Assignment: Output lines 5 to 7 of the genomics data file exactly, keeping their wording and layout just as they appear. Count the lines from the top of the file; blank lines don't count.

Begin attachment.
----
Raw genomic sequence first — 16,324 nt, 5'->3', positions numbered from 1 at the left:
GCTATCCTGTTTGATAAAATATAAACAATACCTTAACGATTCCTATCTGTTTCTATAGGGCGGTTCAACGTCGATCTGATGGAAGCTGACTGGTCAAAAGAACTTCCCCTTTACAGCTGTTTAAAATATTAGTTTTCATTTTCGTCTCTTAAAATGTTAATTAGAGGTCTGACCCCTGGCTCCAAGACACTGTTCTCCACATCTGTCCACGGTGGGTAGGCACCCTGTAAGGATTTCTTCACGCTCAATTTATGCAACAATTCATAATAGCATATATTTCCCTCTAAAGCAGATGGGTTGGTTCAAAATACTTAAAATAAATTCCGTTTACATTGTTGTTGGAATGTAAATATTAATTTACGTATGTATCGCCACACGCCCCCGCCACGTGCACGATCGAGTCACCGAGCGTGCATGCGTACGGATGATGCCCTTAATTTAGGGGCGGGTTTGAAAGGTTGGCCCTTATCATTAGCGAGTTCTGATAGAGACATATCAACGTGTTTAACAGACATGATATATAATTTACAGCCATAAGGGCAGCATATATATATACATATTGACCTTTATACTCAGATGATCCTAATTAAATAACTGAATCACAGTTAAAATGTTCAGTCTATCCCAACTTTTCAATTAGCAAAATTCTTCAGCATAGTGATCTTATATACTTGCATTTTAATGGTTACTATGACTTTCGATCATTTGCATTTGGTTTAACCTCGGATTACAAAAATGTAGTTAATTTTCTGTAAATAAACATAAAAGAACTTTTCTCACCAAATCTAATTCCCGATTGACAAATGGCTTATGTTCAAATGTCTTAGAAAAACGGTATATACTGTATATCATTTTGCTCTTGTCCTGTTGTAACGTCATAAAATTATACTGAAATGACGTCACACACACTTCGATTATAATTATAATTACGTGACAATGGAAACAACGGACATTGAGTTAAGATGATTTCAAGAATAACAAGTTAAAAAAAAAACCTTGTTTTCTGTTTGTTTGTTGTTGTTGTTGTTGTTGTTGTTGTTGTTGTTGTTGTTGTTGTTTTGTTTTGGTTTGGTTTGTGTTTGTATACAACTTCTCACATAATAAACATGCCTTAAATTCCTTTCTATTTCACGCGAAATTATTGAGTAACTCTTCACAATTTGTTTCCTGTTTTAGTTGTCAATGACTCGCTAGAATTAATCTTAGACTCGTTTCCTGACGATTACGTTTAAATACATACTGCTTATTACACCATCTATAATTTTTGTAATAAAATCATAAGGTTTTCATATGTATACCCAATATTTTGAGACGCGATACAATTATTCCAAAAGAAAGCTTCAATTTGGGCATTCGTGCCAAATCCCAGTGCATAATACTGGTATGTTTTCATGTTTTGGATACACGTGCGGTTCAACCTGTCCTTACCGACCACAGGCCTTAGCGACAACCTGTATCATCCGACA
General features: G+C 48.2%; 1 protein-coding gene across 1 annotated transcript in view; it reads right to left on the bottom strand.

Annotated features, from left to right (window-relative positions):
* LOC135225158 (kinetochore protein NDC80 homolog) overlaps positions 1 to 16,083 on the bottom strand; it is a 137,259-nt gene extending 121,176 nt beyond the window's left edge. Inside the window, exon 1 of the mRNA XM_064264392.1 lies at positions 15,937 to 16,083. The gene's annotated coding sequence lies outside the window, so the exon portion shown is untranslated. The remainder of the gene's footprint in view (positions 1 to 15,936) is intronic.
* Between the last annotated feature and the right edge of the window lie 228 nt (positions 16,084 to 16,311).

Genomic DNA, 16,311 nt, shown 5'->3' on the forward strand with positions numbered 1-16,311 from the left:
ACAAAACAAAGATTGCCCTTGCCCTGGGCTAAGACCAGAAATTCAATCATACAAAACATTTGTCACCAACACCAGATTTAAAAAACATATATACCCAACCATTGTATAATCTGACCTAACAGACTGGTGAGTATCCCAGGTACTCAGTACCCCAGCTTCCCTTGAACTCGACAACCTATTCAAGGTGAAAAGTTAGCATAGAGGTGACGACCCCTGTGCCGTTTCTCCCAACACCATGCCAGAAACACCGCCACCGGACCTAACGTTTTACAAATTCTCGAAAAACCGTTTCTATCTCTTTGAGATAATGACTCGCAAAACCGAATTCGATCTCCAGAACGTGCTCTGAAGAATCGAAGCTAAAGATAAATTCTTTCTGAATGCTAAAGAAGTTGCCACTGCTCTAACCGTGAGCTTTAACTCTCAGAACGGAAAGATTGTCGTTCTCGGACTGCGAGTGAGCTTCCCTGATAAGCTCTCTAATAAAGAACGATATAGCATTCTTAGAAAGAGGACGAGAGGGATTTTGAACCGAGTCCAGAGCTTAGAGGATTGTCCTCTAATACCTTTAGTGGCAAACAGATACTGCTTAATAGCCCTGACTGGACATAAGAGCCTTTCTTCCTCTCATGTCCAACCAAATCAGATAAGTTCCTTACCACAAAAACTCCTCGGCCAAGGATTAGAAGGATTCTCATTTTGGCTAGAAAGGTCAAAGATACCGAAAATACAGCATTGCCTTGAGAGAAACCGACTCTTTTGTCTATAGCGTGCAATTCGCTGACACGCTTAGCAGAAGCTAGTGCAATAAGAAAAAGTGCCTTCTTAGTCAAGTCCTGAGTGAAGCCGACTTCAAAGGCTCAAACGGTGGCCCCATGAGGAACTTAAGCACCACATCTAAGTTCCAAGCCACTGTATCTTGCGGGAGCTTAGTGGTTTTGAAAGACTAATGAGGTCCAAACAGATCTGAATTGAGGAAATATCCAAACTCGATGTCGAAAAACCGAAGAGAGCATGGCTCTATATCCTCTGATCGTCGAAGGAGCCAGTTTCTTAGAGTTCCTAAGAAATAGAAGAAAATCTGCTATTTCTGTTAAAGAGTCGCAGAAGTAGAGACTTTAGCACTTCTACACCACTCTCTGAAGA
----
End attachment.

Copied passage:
* LOC135225158 (kinetochore protein NDC80 homolog) overlaps positions 1 to 16,083 on the bottom strand; it is a 137,259-nt gene extending 121,176 nt beyond the window's left edge. Inside the window, exon 1 of the mRNA XM_064264392.1 lies at positions 15,937 to 16,083. The gene's annotated coding sequence lies outside the window, so the exon portion shown is untranslated. The remainder of the gene's footprint in view (positions 1 to 15,936) is intronic.
* Between the last annotated feature and the right edge of the window lie 228 nt (positions 16,084 to 16,311).

Genomic DNA, 16,311 nt, shown 5'->3' on the forward strand with positions numbered 1-16,311 from the left: